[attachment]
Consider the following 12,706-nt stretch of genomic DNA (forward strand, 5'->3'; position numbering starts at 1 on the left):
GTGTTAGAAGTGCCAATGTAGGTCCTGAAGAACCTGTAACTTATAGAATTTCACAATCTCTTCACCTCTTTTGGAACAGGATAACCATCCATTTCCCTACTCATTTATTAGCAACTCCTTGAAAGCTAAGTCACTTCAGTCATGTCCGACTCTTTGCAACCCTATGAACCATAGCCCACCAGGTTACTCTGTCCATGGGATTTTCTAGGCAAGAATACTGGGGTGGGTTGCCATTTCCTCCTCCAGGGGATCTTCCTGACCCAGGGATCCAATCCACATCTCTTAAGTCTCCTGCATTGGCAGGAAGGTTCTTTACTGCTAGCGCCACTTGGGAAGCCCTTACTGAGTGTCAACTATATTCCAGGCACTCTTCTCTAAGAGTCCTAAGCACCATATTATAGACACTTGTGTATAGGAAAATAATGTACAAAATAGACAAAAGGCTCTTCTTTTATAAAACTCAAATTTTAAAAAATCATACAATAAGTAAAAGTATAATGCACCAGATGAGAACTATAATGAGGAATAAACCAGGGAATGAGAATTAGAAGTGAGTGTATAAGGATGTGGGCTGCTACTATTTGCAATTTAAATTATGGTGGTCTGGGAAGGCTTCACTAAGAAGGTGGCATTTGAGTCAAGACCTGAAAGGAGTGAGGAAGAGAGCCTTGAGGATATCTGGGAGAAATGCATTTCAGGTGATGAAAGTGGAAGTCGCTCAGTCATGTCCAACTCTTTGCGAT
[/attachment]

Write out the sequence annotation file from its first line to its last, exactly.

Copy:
Consider the following 12,706-nt stretch of genomic DNA (forward strand, 5'->3'; position numbering starts at 1 on the left):
GTGTTAGAAGTGCCAATGTAGGTCCTGAAGAACCTGTAACTTATAGAATTTCACAATCTCTTCACCTCTTTTGGAACAGGATAACCATCCATTTCCCTACTCATTTATTAGCAACTCCTTGAAAGCTAAGTCACTTCAGTCATGTCCGACTCTTTGCAACCCTATGAACCATAGCCCACCAGGTTACTCTGTCCATGGGATTTTCTAGGCAAGAATACTGGGGTGGGTTGCCATTTCCTCCTCCAGGGGATCTTCCTGACCCAGGGATCCAATCCACATCTCTTAAGTCTCCTGCATTGGCAGGAAGGTTCTTTACTGCTAGCGCCACTTGGGAAGCCCTTACTGAGTGTCAACTATATTCCAGGCACTCTTCTCTAAGAGTCCTAAGCACCATATTATAGACACTTGTGTATAGGAAAATAATGTACAAAATAGACAAAAGGCTCTTCTTTTATAAAACTCAAATTTTAAAAAATCATACAATAAGTAAAAGTATAATGCACCAGATGAGAACTATAATGAGGAATAAACCAGGGAATGAGAATTAGAAGTGAGTGTATAAGGATGTGGGCTGCTACTATTTGCAATTTAAATTATGGTGGTCTGGGAAGGCTTCACTAAGAAGGTGGCATTTGAGTCAAGACCTGAAAGGAGTGAGGAAGAGAGCCTTGAGGATATCTGGGAGAAATGCATTTCAGGTGATGAAAGTGGAAGTCGCTCAGTCATGTCCAACTCTTTGCGAT